From the perspective of those who wish to have children but who cannot, for whatever reason, become biological parents: of course adoption is a wonderful opportunity for them; although the romanticised picture of adopters taking home a newborn bundle is no longer realistic since the eradication of the social stigma associated with bearing children out of wedlock has radically affected the numbers of so-called “voluntary” adoption and the numbers of babies available for placement. That some blameless couples (or individuals) would otherwise be unable to become parents themselves is not a reason to promote more and faster adoption. Biological parents are themselves often the victim of cruel circumstance that has impaired their ability to parent, albeit in very different ways. If they can be helped to parent well they should be so helped. IF.
Adoptions can be successful, they can be the best (or at least the least worst) option for individual children. But the only “perfect” solution is to – somehow – enable a child to be safely and adequately parented by her own parents, or perhaps by her own extended family. Why do we find that aspect so easy to leave out of discussion about adoption? Because we know that sadly, today’s “lost children” are tomorrow’s are tomorrow’s inadequate parents. And today’s inadequate parents are yesterday’s lost children. And that is a story of failure that is quite hard to think about. Because it feels so inevitable, so immutable, so desperate.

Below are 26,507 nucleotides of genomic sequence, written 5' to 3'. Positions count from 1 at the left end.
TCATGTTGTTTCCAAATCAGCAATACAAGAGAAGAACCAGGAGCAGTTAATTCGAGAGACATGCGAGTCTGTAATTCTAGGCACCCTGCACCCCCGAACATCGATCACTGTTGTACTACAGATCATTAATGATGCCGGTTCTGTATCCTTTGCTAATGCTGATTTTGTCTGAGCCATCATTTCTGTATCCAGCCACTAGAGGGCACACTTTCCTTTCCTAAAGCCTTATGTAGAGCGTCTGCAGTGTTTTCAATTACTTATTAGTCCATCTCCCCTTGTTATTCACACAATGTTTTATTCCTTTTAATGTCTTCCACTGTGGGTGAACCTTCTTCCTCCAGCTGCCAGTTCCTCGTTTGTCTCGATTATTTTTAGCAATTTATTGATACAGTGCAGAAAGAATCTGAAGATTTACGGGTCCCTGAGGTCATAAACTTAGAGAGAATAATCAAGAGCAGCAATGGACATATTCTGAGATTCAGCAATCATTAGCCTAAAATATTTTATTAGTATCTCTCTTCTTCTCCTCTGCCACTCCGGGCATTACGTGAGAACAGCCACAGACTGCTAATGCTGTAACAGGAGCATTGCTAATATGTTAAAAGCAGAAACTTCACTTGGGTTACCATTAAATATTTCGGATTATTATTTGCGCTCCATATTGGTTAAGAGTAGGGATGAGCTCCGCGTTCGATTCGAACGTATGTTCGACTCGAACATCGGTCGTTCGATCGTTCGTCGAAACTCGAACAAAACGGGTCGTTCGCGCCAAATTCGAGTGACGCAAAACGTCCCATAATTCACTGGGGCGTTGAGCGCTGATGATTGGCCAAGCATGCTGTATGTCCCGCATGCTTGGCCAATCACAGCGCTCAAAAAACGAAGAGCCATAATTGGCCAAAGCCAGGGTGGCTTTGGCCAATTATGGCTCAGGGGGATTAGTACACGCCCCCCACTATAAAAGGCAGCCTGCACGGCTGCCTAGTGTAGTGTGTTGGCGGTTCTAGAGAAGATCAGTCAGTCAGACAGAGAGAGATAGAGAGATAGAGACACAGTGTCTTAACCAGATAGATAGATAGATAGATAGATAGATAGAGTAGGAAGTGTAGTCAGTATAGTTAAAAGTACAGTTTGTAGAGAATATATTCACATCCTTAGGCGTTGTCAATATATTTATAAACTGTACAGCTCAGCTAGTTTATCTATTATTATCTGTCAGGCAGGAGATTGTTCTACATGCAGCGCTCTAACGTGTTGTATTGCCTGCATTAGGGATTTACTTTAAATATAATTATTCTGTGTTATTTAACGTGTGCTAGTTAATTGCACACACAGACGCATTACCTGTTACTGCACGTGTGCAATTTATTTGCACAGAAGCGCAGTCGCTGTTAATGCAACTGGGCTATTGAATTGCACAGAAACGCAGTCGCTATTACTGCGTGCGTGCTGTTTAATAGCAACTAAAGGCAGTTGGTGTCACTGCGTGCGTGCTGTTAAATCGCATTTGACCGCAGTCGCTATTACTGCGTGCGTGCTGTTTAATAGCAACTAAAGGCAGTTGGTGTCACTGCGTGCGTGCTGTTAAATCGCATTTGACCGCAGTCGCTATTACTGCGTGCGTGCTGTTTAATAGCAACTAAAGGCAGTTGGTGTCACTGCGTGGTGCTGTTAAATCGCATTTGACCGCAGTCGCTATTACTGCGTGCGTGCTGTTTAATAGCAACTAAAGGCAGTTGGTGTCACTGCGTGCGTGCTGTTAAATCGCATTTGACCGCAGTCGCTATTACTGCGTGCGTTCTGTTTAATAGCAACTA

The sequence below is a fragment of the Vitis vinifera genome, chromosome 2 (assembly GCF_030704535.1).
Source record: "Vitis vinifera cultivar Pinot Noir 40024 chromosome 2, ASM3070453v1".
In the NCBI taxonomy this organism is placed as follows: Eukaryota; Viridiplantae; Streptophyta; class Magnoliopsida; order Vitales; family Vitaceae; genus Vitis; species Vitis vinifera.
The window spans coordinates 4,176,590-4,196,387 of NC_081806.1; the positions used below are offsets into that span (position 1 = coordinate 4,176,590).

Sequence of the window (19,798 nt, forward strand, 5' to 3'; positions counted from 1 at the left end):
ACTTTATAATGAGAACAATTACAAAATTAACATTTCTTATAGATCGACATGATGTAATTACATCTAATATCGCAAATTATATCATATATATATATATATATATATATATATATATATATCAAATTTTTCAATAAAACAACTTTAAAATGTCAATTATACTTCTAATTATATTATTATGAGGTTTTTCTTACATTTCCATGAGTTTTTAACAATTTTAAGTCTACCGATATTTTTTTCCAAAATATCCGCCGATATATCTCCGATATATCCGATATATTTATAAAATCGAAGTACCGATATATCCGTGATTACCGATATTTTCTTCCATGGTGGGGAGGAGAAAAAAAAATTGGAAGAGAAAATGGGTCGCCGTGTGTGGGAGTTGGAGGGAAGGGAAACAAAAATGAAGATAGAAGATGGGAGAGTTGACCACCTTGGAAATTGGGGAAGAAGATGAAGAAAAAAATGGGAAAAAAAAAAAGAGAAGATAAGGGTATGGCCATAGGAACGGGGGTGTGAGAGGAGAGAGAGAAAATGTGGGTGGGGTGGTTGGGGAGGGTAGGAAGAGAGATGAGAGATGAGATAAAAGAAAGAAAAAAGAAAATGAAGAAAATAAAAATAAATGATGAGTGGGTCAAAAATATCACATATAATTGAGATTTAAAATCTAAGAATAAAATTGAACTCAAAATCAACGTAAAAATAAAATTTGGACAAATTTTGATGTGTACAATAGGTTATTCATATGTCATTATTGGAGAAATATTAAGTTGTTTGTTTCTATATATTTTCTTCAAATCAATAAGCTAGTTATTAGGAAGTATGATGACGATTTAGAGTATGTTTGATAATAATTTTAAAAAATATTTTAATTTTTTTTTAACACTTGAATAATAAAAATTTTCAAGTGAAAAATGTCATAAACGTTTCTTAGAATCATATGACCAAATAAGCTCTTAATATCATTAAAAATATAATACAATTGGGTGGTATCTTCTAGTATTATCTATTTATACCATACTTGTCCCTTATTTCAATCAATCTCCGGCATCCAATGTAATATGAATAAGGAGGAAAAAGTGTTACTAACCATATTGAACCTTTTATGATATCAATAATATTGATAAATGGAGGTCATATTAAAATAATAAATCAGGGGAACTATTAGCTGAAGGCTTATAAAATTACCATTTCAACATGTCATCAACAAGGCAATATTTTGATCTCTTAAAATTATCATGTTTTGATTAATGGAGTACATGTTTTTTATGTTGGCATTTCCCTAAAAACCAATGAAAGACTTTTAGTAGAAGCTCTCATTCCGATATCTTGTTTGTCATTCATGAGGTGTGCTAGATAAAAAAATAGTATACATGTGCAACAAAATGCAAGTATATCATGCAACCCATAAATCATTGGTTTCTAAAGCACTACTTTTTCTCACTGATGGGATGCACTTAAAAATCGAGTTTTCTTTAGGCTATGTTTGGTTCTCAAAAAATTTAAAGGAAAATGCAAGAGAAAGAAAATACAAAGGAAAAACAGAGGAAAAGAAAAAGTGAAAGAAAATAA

Adoptions by their very nature are necessary because something has gone very wrong (excluding perhaps a small group of voluntary adoptions which fall into a rather different category). Sometimes that is the “fault” of the parent, for example because they perpetrate abuse on their children. Sometimes it is because, through no fault of their own they are unable to parent, or they are inadequate. Much of what people like Mr Narey tell us about adoption is all happy ending and no story. For most adopted children their life is not in any sense a fairy story.
Nobody would argue with the proposition that where children cannot return to their families adoption ought to be pursued as swiftly as possible. And we have to find ways to avoid delay. But the whole thrust of both the report and much of what one can read in the press rests upon the base assumption that more adoption is a good thing. Actually more adoption means that we have failed on more occasions to successfully support parents and families to stay together. It means that we have abandoned the task of improving the parenting capacity of parents, apparently oblivious to the inevitability that they will fall pregnant again and the cycle will be repeated.